Overall, the chromatography and recovery results seen for a broad range of pesticides in dandelion root powder demonstrate the benefit of the QuEChERS approach for dietary supplement testing. Adopting a QuEChERS method, such as the procedure used here, can be especially advantageous to labs operating under FDA GMPs, as it is highly amenable to batch processing. Analytical benefits include reduced interferences and good recoveries, even of polar pesticides. Other benefits include an overall savings of both materials and prep time compared to the PAM 303 method, and better expected reproducibility due to the straight-forward procedure with fewer manual preparations.

Figure 1  QuEChERS extracts of pesticides in dietary supplements benefit from cSPE cleanup, which minimizes matrix interferences by removing more sugars and fatty acids than dSPE.

dSPE vs. cSPE Sample Cleanup of Dandelion Root Powder (Dietary Supplement) on Rxi-5Sil MS
ColumnRxi-5Sil MS, 30 m, 0.25 mm ID, 0.25 µm (cat.# 13623)
Sampledandelion root powder spiked with 46 pesticides
QuEChERS Internal Standard Mix for GC/MS Analysis (cat.# 33267)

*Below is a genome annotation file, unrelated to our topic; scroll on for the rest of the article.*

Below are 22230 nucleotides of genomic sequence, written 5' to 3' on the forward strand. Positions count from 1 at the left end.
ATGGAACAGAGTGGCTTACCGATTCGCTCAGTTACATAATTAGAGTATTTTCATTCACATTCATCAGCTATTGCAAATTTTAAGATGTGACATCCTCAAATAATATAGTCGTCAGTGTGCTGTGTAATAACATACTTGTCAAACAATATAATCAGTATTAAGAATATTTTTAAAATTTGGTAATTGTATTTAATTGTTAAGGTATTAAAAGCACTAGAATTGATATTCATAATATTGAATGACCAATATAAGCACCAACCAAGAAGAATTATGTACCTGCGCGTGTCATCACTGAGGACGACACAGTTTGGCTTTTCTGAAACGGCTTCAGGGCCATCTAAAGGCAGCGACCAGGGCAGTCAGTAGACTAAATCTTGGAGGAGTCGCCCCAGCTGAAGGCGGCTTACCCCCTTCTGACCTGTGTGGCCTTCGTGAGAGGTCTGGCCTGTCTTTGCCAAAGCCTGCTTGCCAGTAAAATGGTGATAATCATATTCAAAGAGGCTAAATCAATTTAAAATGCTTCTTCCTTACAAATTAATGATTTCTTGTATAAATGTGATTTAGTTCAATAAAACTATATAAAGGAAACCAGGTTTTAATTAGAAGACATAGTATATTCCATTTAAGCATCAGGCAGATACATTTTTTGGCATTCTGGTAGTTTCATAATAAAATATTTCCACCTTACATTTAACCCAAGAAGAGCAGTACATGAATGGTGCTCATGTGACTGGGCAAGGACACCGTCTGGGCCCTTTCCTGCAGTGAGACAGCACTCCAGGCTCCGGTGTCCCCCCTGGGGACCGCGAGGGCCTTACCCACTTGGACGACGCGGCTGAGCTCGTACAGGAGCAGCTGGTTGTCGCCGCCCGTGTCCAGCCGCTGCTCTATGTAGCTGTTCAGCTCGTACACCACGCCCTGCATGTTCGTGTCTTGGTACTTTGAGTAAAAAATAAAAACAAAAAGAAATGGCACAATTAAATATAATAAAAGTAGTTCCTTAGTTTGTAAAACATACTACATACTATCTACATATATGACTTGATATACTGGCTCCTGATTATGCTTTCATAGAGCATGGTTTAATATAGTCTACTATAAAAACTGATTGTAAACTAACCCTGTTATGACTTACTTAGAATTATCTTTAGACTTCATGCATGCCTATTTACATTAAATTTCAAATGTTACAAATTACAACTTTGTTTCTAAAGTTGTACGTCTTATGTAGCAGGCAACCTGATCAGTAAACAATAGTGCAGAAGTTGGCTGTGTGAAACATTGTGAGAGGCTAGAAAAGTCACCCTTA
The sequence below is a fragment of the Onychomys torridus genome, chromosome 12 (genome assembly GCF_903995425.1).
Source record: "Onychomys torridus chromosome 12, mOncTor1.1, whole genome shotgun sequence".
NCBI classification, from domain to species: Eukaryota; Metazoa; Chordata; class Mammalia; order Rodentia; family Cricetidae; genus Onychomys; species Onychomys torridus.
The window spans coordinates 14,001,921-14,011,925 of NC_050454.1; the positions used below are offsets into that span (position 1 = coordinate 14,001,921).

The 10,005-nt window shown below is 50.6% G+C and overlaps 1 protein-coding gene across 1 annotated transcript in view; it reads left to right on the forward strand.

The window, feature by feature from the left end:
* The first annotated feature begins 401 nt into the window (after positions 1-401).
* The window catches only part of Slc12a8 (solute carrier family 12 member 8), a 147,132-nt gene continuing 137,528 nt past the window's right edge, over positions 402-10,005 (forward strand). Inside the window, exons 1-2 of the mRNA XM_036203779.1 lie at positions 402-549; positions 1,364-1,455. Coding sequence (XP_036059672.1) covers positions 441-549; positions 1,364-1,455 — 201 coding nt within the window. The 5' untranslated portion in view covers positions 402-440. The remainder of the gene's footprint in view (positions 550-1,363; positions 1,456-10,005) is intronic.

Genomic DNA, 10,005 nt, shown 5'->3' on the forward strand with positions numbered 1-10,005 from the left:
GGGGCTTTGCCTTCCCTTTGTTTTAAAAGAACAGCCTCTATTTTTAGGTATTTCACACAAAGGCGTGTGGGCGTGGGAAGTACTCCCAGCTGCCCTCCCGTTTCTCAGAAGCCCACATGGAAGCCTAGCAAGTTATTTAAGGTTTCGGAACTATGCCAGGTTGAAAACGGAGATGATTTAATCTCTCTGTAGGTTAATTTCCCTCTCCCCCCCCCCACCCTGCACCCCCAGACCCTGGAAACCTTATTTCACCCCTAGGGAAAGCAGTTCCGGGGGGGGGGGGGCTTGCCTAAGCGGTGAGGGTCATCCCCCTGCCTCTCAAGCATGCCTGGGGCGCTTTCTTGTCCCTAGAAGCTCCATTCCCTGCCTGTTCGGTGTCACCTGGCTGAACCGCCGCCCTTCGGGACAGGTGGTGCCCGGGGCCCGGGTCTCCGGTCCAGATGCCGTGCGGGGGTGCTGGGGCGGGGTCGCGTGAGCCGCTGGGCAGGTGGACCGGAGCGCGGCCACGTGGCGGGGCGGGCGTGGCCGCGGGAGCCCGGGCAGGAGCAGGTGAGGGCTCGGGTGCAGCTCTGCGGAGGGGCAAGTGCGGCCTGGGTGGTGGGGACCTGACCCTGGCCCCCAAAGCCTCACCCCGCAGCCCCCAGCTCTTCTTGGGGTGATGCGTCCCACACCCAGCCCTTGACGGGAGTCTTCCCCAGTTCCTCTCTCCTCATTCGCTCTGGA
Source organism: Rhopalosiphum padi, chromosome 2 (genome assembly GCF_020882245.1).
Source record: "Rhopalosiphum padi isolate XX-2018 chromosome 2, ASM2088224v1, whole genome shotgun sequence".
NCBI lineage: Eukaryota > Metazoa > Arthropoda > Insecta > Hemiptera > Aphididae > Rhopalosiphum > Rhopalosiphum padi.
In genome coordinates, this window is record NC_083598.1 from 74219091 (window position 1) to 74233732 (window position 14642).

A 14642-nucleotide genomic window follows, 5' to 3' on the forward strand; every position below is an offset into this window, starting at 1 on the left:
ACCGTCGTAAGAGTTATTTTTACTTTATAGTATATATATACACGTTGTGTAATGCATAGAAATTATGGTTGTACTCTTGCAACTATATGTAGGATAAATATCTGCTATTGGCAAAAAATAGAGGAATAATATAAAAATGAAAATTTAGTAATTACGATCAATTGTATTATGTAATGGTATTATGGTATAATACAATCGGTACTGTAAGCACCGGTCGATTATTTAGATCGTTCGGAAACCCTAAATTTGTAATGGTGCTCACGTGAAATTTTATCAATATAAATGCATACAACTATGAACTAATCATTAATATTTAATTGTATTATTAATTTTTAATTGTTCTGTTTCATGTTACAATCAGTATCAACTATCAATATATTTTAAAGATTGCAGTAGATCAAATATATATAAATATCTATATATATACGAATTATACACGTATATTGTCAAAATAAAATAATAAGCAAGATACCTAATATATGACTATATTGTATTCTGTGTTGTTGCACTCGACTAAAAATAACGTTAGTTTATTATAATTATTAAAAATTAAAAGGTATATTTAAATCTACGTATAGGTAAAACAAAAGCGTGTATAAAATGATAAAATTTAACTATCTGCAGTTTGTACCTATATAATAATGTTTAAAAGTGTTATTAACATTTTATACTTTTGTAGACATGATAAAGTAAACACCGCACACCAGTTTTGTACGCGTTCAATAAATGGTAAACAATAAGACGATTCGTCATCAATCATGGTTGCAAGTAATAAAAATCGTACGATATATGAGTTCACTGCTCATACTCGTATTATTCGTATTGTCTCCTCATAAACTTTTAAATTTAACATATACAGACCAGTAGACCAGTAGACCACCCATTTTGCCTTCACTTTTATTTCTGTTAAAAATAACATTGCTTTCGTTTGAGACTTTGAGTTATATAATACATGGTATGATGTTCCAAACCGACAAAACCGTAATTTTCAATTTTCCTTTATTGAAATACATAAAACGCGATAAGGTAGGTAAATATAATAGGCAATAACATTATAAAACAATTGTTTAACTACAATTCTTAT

anthracene for quality control (cat.# 33264)
Conc.:80 pg/µL
Inj. Vol.:1 µL splitless (hold 1.5 min)
Liner:5mm Splitless with wool (cat.# 22975-200.1)
Inj. Temp.:250 °C
Oven Temp.:90 °C (hold 1.5 min) to 340 °C at 8 °C/min
Carrier GasHe, constant flow
Flow Rate:1.5 mL/min
Analyzer Type:TOF
Source Temp.:225 °C
Electron Energy:70 eV
Ionization Mode:EI
Acquisition Range:45-550 amu
Spectral Acquisition Rate:5 spectra/sec.
InstrumentLECO Pegasus 4D GCxGC-TOFMS
NotesSample Preparation:
Wetting:1 g of dandelion root powder combined with 9 mL of water, shaken well, fortified with pesticides and QuEChERS Internal Standard Mix for GC/MS Analysis (cat.# 33267), soak for 2 hours.

Extraction: 10 mL acetonitrile added then addition of Q-sep™ Q110 (cat.# 26213), centrifuge with Q-sep™ 3000 Centrifuge (cat.# 26230).

dSPE:cleanup procedure according to EN 15662 method, add control standard anthracene (cat.# 33264) to 1 mL extract, add this to Q-sep™ Q110 dSPE tube (cat.# 26213), shake, centrifuge.

cSPE: add control standard anthracene (cat.# 33264) to 1 mL extract, add magnesium sulfate to cartridge, use 6mL Combo SPE Cartridge containing 500mg CarboPrep® 90/500mg PSA (cat.# 26194), concentrate via evaporation.

Table II  This QuEChERS-based method provides good recoveries for a variety of pesticides found in dietary supplements.

Compound RT (sec) Recovery (%) Class Type
Carfentrazone ethyl1188.0110OrganonitrogenHerbicide

*Average recovery based on recoveries for individually quantified isomers.

Ricerche correlate

PAM 303












dietary supplements


sample prep


sample preparation